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Dram Shop Laws in Minnesota Protect the Public

by | Sep 21, 2016 | Criminal Defense, DUI/DWI

Dram shop laws in Minnesota help protect the public from individuals who consume excessive alcohol at bars and other social functions. The law allows people to seek claims for the medical bills, lost wages, property damage, loss of companionship, and pain and suffering an alcohol-related accident can cause.

Businesses that violate dram shop laws can suffer hefty consequences that can include fines and settlements. Establishments that serve alcohol are required to ensure the safety of not only their patrons but the safety of motorists and other individuals they may encounter when they leave.

Dram shop laws are strictly enforced and are designed to protect the general public from drunk drivers. In Minnesota, multiple vendors or bars can be found liable for a patron’s actions. Thus, if a patron visits one bar and then another, both bars can be found to share a percentage of the liability for accidents and altercations that may cause personal injury to members of the public.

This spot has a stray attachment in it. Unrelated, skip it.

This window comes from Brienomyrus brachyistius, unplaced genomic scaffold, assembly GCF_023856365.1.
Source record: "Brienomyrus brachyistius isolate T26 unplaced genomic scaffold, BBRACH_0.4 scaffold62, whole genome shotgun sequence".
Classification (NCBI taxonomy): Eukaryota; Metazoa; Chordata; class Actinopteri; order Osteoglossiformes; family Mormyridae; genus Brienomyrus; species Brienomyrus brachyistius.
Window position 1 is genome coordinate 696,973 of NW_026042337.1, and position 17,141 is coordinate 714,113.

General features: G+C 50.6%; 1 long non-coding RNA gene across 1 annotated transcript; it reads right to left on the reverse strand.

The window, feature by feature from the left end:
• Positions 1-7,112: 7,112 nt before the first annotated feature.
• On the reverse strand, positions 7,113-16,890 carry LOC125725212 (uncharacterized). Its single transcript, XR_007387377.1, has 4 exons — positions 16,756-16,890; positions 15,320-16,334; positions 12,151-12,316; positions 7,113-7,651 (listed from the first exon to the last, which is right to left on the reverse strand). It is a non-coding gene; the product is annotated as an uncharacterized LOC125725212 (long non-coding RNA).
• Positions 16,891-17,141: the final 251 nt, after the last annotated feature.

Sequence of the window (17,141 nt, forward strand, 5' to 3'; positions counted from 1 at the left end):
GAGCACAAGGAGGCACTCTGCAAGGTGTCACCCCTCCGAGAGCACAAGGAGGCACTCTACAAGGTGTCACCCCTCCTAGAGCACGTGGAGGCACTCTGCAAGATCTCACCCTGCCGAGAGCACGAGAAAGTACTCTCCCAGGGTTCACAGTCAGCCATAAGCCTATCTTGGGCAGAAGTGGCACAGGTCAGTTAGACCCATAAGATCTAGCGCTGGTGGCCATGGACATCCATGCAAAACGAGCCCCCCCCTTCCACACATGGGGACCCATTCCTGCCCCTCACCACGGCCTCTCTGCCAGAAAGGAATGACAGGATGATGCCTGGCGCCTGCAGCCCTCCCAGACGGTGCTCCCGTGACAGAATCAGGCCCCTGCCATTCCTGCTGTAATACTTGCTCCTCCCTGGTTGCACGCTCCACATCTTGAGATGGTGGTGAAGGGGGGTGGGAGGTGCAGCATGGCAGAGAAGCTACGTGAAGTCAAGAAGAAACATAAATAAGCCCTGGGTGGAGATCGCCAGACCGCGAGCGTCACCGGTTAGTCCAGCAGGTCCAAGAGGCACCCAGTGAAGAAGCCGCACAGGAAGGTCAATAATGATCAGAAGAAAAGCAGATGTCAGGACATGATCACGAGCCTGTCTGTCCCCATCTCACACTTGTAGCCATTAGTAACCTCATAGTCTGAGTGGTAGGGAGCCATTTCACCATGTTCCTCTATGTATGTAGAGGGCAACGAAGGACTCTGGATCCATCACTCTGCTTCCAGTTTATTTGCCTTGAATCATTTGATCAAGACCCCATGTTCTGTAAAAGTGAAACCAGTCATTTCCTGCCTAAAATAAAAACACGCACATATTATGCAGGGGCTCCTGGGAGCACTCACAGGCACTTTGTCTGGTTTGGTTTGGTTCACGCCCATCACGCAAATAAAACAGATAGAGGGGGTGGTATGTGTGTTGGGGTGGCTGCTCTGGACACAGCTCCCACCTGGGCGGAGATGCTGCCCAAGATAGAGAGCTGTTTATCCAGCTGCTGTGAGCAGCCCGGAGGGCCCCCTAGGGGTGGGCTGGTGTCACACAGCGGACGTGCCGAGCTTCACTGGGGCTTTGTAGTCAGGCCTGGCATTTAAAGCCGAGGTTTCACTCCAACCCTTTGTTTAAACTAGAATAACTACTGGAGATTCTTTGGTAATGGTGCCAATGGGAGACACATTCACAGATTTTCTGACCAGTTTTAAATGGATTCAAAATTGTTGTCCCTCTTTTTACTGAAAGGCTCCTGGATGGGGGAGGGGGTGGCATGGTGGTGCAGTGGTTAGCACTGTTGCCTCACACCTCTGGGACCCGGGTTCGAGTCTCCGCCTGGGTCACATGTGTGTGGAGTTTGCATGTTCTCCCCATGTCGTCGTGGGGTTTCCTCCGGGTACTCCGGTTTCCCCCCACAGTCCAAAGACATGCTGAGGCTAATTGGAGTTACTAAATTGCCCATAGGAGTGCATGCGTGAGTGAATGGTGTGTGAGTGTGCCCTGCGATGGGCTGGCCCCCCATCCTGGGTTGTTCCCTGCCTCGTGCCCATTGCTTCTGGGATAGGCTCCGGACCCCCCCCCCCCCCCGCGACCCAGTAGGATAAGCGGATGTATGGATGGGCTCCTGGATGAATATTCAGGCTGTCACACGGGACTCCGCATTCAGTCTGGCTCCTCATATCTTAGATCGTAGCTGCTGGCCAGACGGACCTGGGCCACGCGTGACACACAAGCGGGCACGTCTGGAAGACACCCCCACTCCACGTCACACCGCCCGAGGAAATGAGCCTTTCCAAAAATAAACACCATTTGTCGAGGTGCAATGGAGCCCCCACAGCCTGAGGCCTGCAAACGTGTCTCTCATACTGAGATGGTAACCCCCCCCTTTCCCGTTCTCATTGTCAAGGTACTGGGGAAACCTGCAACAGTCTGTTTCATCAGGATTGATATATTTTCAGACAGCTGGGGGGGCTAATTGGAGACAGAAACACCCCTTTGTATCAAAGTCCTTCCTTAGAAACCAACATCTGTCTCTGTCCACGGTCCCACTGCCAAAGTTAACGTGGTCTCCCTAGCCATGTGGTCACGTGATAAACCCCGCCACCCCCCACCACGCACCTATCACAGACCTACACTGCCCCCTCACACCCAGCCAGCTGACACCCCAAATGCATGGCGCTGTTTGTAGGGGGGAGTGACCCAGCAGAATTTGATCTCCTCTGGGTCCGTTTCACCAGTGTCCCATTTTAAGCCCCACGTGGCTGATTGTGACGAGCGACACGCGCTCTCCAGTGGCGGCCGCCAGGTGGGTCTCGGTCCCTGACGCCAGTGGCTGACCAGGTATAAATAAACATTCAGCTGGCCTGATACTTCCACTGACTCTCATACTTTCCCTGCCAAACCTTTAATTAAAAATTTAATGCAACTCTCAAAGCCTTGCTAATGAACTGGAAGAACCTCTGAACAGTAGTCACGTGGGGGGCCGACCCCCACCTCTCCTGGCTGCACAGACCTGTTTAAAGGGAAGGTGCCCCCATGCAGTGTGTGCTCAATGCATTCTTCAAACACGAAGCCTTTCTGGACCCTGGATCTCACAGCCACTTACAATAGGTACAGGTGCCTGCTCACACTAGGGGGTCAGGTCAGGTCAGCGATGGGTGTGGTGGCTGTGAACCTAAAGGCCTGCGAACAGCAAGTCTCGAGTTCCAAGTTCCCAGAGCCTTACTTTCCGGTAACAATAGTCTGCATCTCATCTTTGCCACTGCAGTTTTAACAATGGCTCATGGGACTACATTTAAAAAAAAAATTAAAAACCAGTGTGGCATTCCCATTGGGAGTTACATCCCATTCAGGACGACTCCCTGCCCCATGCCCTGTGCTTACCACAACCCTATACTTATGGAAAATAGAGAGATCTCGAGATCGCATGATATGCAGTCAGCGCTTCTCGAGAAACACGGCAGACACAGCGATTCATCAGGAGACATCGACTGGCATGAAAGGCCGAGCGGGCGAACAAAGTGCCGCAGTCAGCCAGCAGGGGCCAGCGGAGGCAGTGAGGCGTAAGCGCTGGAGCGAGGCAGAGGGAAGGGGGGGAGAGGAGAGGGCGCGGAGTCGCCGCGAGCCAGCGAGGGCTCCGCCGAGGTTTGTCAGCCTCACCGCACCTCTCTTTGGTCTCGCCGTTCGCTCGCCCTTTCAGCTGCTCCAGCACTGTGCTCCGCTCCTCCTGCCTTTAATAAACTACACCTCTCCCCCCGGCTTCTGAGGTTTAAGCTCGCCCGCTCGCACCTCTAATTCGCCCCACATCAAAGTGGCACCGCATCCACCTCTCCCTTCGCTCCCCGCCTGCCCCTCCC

Dram Shop Laws in Minnesota

Minnesota law holds alcohol vendors liable for selling alcoholic beverages to individuals who cause accidents. The law allows for injured parties or their survivors to seek damages from licensed alcohol vendors.

Minnesota courts interpret the statutes broadly, and it does not require the venue to sell the beverage to the individual who caused the accident. Thus, the establishment can be held accountable even if a 3rd party on-site supplied the individual with beverages consumed on the premises. This means that even if the establishment refused to serve an intoxicated or underage patron, they can be held accountable for the individual’s consumption of alcohol and the subsequent accident they cause.

Social Hosts are Liable, too

The host of a party is liable for the actions and subsequent DWI’s of their guests. In Minnesota, hosts can be held liable for the actions of minors who consume alcohol at social functions. The law does not allow for injured parties to seek damages for property damage or personal injury if the person causing the accident has reached the age of 21.

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